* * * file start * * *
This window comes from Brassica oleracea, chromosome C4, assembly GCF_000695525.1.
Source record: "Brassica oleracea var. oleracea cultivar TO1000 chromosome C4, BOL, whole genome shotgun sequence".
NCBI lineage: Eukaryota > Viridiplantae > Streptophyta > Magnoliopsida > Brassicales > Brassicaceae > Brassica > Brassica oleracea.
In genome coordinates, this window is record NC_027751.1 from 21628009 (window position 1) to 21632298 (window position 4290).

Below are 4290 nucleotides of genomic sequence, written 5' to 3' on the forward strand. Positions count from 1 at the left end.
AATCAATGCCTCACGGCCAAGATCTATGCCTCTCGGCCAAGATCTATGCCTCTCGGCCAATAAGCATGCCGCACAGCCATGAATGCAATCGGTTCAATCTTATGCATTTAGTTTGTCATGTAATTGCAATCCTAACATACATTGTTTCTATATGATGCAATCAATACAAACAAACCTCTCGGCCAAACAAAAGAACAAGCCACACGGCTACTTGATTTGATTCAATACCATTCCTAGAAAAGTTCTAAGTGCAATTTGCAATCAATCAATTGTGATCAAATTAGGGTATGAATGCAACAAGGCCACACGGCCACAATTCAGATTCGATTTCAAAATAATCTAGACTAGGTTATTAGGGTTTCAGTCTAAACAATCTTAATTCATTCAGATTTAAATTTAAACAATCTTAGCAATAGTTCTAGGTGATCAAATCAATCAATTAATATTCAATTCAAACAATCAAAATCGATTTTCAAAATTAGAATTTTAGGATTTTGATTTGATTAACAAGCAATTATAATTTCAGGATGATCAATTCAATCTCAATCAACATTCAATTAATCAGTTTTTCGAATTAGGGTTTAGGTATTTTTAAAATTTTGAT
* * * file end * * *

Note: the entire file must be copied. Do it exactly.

This window comes from Brassica oleracea, chromosome C4, assembly GCF_000695525.1.
Source record: "Brassica oleracea var. oleracea cultivar TO1000 chromosome C4, BOL, whole genome shotgun sequence".
NCBI lineage: Eukaryota > Viridiplantae > Streptophyta > Magnoliopsida > Brassicales > Brassicaceae > Brassica > Brassica oleracea.
In genome coordinates, this window is record NC_027751.1 from 21628009 (window position 1) to 21632298 (window position 4290).

Below are 4290 nucleotides of genomic sequence, written 5' to 3' on the forward strand. Positions count from 1 at the left end.
AATCAATGCCTCACGGCCAAGATCTATGCCTCTCGGCCAAGATCTATGCCTCTCGGCCAATAAGCATGCCGCACAGCCATGAATGCAATCGGTTCAATCTTATGCATTTAGTTTGTCATGTAATTGCAATCCTAACATACATTGTTTCTATATGATGCAATCAATACAAACAAACCTCTCGGCCAAACAAAAGAACAAGCCACACGGCTACTTGATTTGATTCAATACCATTCCTAGAAAAGTTCTAAGTGCAATTTGCAATCAATCAATTGTGATCAAATTAGGGTATGAATGCAACAAGGCCACACGGCCACAATTCAGATTCGATTTCAAAATAATCTAGACTAGGTTATTAGGGTTTCAGTCTAAACAATCTTAATTCATTCAGATTTAAATTTAAACAATCTTAGCAATAGTTCTAGGTGATCAAATCAATCAATTAATATTCAATTCAAACAATCAAAATCGATTTTCAAAATTAGAATTTTAGGATTTTGATTTGATTAACAAGCAATTATAATTTCAGGATGATCAATTCAATCTCAATCAACATTCAATTAATCAGTTTTTCGAATTAGGGTTTAGGTATTTTTAAAATTTTGAT